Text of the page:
If you’re a music fan like me, this article’s title will immediately make you think of what’s widely considered the first rap record to “go mainstream”. “Rapper’s Delight” was a UK Number 3 in December 1979 and a US Top 40 hit in early 1980 for the Sugarhill Gang.
But that’s not what I’m writing about today.
Today it’s all about rappers bringing delight to their audience. And the way one rapper in particular does it.
I recently read Glenn Fisher’s excellent book “The Art of the Click” (which I’d highly recommend).
Glenn tells the story of going to a Drake concert and the way Drake engaged his audience.
There’s not enough space for me to do Glenn’s story justice here. You need to buy his book for that.
But there’s a really important lesson for every business in the concert experience Glenn describes.
And it’s this…
If you really want to delight your customers, you have to work with them. You have to involve them in the process. You have to make them feel what you’re doing is for them You have to make an impact on them as individuals.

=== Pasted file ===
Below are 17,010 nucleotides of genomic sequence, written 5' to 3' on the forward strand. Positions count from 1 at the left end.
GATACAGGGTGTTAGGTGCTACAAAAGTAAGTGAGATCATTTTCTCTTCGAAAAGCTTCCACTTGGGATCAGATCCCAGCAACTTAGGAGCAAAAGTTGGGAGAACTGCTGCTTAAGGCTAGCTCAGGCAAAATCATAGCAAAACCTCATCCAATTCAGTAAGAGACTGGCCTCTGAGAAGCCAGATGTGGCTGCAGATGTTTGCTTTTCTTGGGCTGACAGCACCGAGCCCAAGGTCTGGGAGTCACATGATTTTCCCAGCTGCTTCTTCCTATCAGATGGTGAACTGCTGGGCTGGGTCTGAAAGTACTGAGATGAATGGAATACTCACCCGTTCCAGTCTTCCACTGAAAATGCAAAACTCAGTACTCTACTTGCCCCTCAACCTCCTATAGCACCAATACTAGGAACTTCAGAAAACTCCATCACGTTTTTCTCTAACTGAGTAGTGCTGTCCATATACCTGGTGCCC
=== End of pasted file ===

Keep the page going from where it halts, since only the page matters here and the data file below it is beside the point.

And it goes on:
Too often, groups of managers get together in windowless conference rooms without a customer in sight and set out to deliver “customer delight”, or some such nonsense expression.
Take it from me. You’ll never deliver customer delight that way. Often the outcome of those meetings cheese customers off more than it makes them happy, in my experience.
For delight…the sort of reaction you hope will inspire years of loyalty from your customer base…you have to connect with your customers in ways most businesses don’t.
And while there are some challenges to doing this, it’s not nearly as hard as you’d think.
Delight depends on your mindset. It’s all about how you make deep connections with individual customers. And, unless your organisation is currently in a state of utter disorganisation, it’s rarely about introducing new procedures or buying a new CRM system (despite what business consultants and CRM system vendors would have you believe).
If the top-selling male solo artist of all time can make those sorts of connections with people they’ve never met and create delight for their gazillions of fans in the way Glenn describes, I’m absolutely certain you can do the same or better with your dozens or hundreds or thousands of customers.
You might not become a multi-platinum recording artist, but you’ll certainly run the most successful business in your sector.
And you don’t need to be a rapper for that to bring delight to your balance sheet.